One must also be careful. Sometimes the rationale offered today is not the one that was offered when a policy was originally put into effect. An example from our time is how the Bush Administration justified its invasion of Iraq. The rationale changed over time. The case with schooling is similar, though the period of time is longer and no one defending public schooling today was likely around defending it back in, say, the big period of growth in this area -- maybe the 1890s and then the 1930s in America. (The UK had similar periods of growth in this area. I forget the details and am not as familiar with this case.) In the US case, the rationales offered in the late 19th century were mainly anti-immigrant and stoked the fears of a mainly Protestant population of English, Scottish, and German descent of the big migrations of Irish Catholics and later Italians Catholics. The fear was of cultural and religious change -- not some desire to
the masses and give them opportunities, but to make them fit in and not upset the apple cart.
In the 1930s, the rationale -- at this time, more to make public schooling mandatory rather than to make it widespread -- was more to prevent children from competing against unionized labor so as to keep union wages up at the expense of all other workers.
Today, while there are a few people who might use the cultural rationale in the US, they're more likely to be of a more benign sort. And I haven't heard anyone using the anti-competition argument. (It's doubtful, too, if public schooling were to disappear today that children would suddenly pop up all over the place with jobs. That might happen in a generation or two -- and would likely be a good change. I don't mean children working in dangerous or back-breaking work, but rather doing something to produce wealth as well as learn a career.)
Not to labor the point, the same pattern repeats with drug laws in the US. Most drugs laws that came into being in the early 20th century were actually racist in rationale: specific racial groups were said to sell drugs to Whites and this was harming Whites both by giving them a vice and by association with non-Whites. E.g., anti-opium campaigns were targeted against Chinese immigrants. (And, today, it's mostly Blacks who suffer from various drug laws: they tend to be over-represented in prison for possession, use, or sales of currently illegal drugs.) I don't think anyone today would use the same rationale to keep opium or other "narcotics" illegal.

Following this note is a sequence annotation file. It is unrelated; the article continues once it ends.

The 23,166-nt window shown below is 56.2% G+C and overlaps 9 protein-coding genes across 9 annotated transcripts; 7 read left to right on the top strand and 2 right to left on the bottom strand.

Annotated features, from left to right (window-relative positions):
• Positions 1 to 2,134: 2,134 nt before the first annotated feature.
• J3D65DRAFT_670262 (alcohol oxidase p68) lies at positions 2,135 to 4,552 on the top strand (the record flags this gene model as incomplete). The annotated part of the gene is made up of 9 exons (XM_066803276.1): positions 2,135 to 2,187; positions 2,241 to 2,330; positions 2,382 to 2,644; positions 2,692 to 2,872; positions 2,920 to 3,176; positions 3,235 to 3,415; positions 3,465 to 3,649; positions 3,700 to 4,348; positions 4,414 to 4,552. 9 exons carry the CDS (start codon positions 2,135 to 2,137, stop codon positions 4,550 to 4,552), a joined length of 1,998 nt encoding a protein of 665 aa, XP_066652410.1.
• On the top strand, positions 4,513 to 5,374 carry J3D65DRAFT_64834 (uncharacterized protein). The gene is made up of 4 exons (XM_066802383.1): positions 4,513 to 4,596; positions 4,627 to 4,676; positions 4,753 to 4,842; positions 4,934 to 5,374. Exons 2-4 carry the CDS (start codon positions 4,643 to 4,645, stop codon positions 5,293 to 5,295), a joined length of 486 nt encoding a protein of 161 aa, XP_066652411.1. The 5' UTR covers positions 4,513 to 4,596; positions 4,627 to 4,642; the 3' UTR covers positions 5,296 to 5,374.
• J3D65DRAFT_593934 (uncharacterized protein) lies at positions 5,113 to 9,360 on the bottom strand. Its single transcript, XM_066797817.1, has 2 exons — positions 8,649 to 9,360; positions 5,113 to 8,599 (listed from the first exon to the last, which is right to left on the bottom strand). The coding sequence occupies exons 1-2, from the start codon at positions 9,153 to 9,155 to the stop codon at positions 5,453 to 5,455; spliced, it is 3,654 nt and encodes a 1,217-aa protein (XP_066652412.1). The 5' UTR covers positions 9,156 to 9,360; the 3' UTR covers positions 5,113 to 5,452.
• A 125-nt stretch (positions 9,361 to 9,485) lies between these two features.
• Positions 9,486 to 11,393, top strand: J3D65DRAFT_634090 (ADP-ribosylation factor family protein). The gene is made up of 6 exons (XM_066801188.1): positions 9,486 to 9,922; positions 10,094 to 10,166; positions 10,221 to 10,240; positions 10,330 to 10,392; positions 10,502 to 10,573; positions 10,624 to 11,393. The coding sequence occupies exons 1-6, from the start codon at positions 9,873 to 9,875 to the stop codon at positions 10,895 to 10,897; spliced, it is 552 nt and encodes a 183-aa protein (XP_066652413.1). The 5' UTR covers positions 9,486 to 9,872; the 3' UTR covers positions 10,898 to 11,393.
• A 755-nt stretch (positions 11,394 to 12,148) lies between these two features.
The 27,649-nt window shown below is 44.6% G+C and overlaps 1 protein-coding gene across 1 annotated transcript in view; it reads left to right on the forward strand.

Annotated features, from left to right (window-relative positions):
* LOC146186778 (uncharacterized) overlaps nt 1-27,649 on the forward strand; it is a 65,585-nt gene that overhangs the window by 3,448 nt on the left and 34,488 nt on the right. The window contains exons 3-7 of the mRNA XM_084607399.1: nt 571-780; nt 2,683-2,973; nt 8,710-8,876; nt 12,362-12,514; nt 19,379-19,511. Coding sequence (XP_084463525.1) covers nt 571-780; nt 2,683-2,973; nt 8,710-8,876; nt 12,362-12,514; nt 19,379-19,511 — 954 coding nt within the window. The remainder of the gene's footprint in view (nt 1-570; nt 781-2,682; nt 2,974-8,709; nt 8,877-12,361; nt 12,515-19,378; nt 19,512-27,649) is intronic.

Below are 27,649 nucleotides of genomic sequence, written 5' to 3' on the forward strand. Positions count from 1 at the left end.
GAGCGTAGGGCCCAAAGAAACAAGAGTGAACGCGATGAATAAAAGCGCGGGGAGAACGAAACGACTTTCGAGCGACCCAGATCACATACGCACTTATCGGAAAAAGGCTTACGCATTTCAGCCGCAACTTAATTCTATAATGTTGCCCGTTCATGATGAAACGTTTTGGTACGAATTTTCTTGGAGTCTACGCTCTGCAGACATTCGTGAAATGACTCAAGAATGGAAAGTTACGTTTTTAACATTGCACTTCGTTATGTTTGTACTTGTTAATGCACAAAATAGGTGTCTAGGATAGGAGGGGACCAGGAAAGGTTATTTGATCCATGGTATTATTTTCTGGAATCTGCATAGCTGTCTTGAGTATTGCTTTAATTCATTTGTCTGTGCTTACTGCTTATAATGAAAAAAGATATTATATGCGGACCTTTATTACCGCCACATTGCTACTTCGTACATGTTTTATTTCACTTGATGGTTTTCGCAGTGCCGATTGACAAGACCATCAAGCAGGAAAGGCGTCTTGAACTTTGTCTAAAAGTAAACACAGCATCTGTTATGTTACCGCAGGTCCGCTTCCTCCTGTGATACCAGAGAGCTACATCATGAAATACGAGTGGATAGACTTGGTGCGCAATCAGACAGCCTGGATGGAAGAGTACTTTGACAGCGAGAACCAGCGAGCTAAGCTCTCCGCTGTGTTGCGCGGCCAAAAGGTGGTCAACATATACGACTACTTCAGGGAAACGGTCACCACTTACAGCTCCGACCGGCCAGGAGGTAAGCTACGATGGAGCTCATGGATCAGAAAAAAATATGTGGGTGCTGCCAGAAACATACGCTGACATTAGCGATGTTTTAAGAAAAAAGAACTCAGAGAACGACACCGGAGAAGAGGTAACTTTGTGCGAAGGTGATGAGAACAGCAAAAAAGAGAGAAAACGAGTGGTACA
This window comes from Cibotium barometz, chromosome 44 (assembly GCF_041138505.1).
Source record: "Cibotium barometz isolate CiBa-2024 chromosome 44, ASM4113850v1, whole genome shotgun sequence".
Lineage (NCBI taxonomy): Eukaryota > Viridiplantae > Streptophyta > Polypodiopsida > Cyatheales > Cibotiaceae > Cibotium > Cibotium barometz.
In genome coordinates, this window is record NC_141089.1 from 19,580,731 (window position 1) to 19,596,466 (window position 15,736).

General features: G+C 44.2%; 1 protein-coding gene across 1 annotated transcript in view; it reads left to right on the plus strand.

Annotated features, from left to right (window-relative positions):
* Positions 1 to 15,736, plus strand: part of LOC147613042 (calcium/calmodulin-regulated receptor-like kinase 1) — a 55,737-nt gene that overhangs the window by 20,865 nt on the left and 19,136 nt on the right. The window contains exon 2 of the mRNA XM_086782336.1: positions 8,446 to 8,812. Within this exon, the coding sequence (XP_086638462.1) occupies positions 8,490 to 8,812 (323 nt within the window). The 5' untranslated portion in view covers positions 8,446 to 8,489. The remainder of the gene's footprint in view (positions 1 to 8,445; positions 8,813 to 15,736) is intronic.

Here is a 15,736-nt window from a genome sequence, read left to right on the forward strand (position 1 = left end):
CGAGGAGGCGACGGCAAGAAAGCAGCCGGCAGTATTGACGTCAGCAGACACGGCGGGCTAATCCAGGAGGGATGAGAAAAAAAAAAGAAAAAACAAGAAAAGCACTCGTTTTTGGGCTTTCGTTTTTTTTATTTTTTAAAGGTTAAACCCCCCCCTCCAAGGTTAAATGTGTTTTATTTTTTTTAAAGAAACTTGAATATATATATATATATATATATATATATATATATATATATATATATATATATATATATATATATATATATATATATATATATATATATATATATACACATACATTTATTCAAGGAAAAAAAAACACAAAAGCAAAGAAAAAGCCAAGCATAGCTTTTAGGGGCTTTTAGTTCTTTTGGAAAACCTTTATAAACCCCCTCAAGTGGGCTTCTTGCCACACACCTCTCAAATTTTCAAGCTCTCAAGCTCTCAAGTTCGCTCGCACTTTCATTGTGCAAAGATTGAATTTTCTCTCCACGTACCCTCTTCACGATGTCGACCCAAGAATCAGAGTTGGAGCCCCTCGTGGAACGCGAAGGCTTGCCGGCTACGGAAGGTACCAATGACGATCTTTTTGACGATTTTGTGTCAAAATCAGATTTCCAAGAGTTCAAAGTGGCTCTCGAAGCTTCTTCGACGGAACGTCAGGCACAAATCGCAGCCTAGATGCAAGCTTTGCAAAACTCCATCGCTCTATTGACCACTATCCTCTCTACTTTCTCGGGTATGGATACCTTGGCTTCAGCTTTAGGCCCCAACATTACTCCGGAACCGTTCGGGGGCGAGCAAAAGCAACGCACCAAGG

Maybe the problem here is lack of historical understanding. A lot of people today who support statism tend to think it's a good thing. And they tend to have a mythical history of how specific laws or policies arose. It seems they have the view that the law-makers are saintly beings and the voters who put them there knew exactly what they were doing -- and both knew the best policy and operated from the best motives.
And, of course, somehow, these same people, were they to lower themselves to doing things voluntarily -- i.e., trying to persuade each other to do this or that -- they would almost always happen on the wrong policy and only operate from the worst motives and without enough forethought. In other words, when someone is in political office or in the voting both, she's an angel, but outside of it she's a demon. Somehow, it seems, statists believe that government transforms people.
Now, this is not to say voluntary systems change people into saints or angels either. As I've pointed out before, I don't trust a businessman either, but I'm not forced to deal with him. I can always, in most cases very easily, choose not to deal with him.
>>> Maybe, desocialize the children from their
>>> families and neighbours
>>> and socialize them with a bunch of same age
>>> individuals is good, maybe it is not.
>> Some believe it tends to disrupt "natural" social
>> orders. Note the
>> model too: put lots of little children into a room
>> with one authority
>> who tells them what to do. This is social
>> regimentation that seems
>> best suited not for learning but for fostering
> True. But only if the teacher have authority and is
> respected and feared.
> Just now, in many schools of the western society, the
> teacher is without
> authority and it is not respected by the pupils or their
> parents, nor supported by his/her superior.
> In this way, the pupils will not learn to obey to an higher
> they will learn that authority figures must not be
> respected and only
> the bullies need to be respected and feared. They will
> learn that hard
> work is not rewarded, that the authority (the teacher) is
> intimidated by the bullies or their parents.